Take the 2-minute tour ×
Mathematics Stack Exchange is a question and answer site for people studying math at any level and professionals in related fields. It's 100% free, no registration required.

When I do a binomial expansion on $\frac{1}{(1-2x)(1+3x)}$ about $0$, I can do it in 2 ways.

Method 1 $$\frac{1}{(1-2x)(1+3x)}=\frac{1}{1-2x}\frac{1}{1+3x}$$ Thus, getting $(1+y_1)^{-1}(1+y_2)^{-1}$. This method would give me a radius of convergence $|2x|<1$ AND $|3x|<1$. So, the radius of convergence is $-\frac{1}{3}< x < \frac{1}{3}$.

Method 2 $$\frac{1}{(1-2x)(1+3x)}=\frac{1}{1+x-6x^2}$$ I can let $y=x-6x^2$, thus getting $(1+y)^{-1}$.

Now, the convergence will be for $|y|<1$, or $|x-6x^2|<1$. This actually gives me $-\frac{1}{3} < x < \frac{1}{2}$. So, I have $\frac{1}{3}<x<\frac{1}{2}$ in my convergence as well.

Question: So which is the correct method and why is there such an inconsistency?

I have my own theories, but I'll see what everyone has to say before weighing in.

share|improve this question

1 Answer 1

Assuming you are doing the expansion around $0$, you get convergence out to the nearest root (in the complex plane). In both cases this is $\frac 13$. The error is assuming that the radius of convergence of $\frac 1{1+x-6x^2}$ is that with three terms in the denominator, they pollute each other in the power series. They do it in just the way to make Method 1 correct.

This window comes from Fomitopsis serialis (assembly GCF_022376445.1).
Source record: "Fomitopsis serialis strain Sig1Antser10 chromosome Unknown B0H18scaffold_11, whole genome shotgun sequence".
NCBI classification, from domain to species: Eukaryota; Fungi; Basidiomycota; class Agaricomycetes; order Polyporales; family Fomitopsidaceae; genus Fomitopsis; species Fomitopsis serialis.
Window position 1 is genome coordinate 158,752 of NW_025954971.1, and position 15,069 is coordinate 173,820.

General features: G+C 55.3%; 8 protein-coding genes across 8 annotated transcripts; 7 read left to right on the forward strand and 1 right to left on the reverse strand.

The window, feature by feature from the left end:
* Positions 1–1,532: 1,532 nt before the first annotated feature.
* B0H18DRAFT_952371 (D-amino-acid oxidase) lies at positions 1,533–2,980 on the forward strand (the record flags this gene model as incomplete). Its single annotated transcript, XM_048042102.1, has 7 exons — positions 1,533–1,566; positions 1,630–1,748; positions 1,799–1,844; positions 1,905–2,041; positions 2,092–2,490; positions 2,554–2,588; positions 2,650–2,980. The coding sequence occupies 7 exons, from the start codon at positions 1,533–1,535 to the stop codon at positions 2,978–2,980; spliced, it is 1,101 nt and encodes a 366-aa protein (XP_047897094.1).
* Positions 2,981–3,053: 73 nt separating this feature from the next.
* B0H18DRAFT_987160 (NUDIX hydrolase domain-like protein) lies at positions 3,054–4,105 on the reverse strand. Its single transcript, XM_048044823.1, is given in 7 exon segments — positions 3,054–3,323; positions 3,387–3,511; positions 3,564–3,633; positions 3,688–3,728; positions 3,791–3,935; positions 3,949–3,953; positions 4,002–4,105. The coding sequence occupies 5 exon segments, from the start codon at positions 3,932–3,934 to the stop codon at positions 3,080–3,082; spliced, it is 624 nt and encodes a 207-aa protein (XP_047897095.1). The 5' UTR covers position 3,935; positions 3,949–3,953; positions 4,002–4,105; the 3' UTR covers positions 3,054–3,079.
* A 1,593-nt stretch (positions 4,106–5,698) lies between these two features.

share|improve this answer
    
If I expand using $$\frac{1}{(1-2x)(1+3x)}=\frac{1}{1+x-6x^2}$$ I can let $y=x-6x^2$, thus getting $(1+y)^{-1}$. Now, the convergence will be for $|y|<1$, or $|x-6x^2|<1$. This actually gives me $-\frac{1}{3} < x < \frac{1}{2}$. So, I have $\frac{1}{3}<x<\frac{1}{2}$ in my convergence as well. –  Poseidonium Jan 28 '13 at 5:21

Your Answer

 
discard

By posting your answer, you agree to the privacy policy and terms of service.

Not the answer you're looking for? Browse other questions tagged or ask your own question.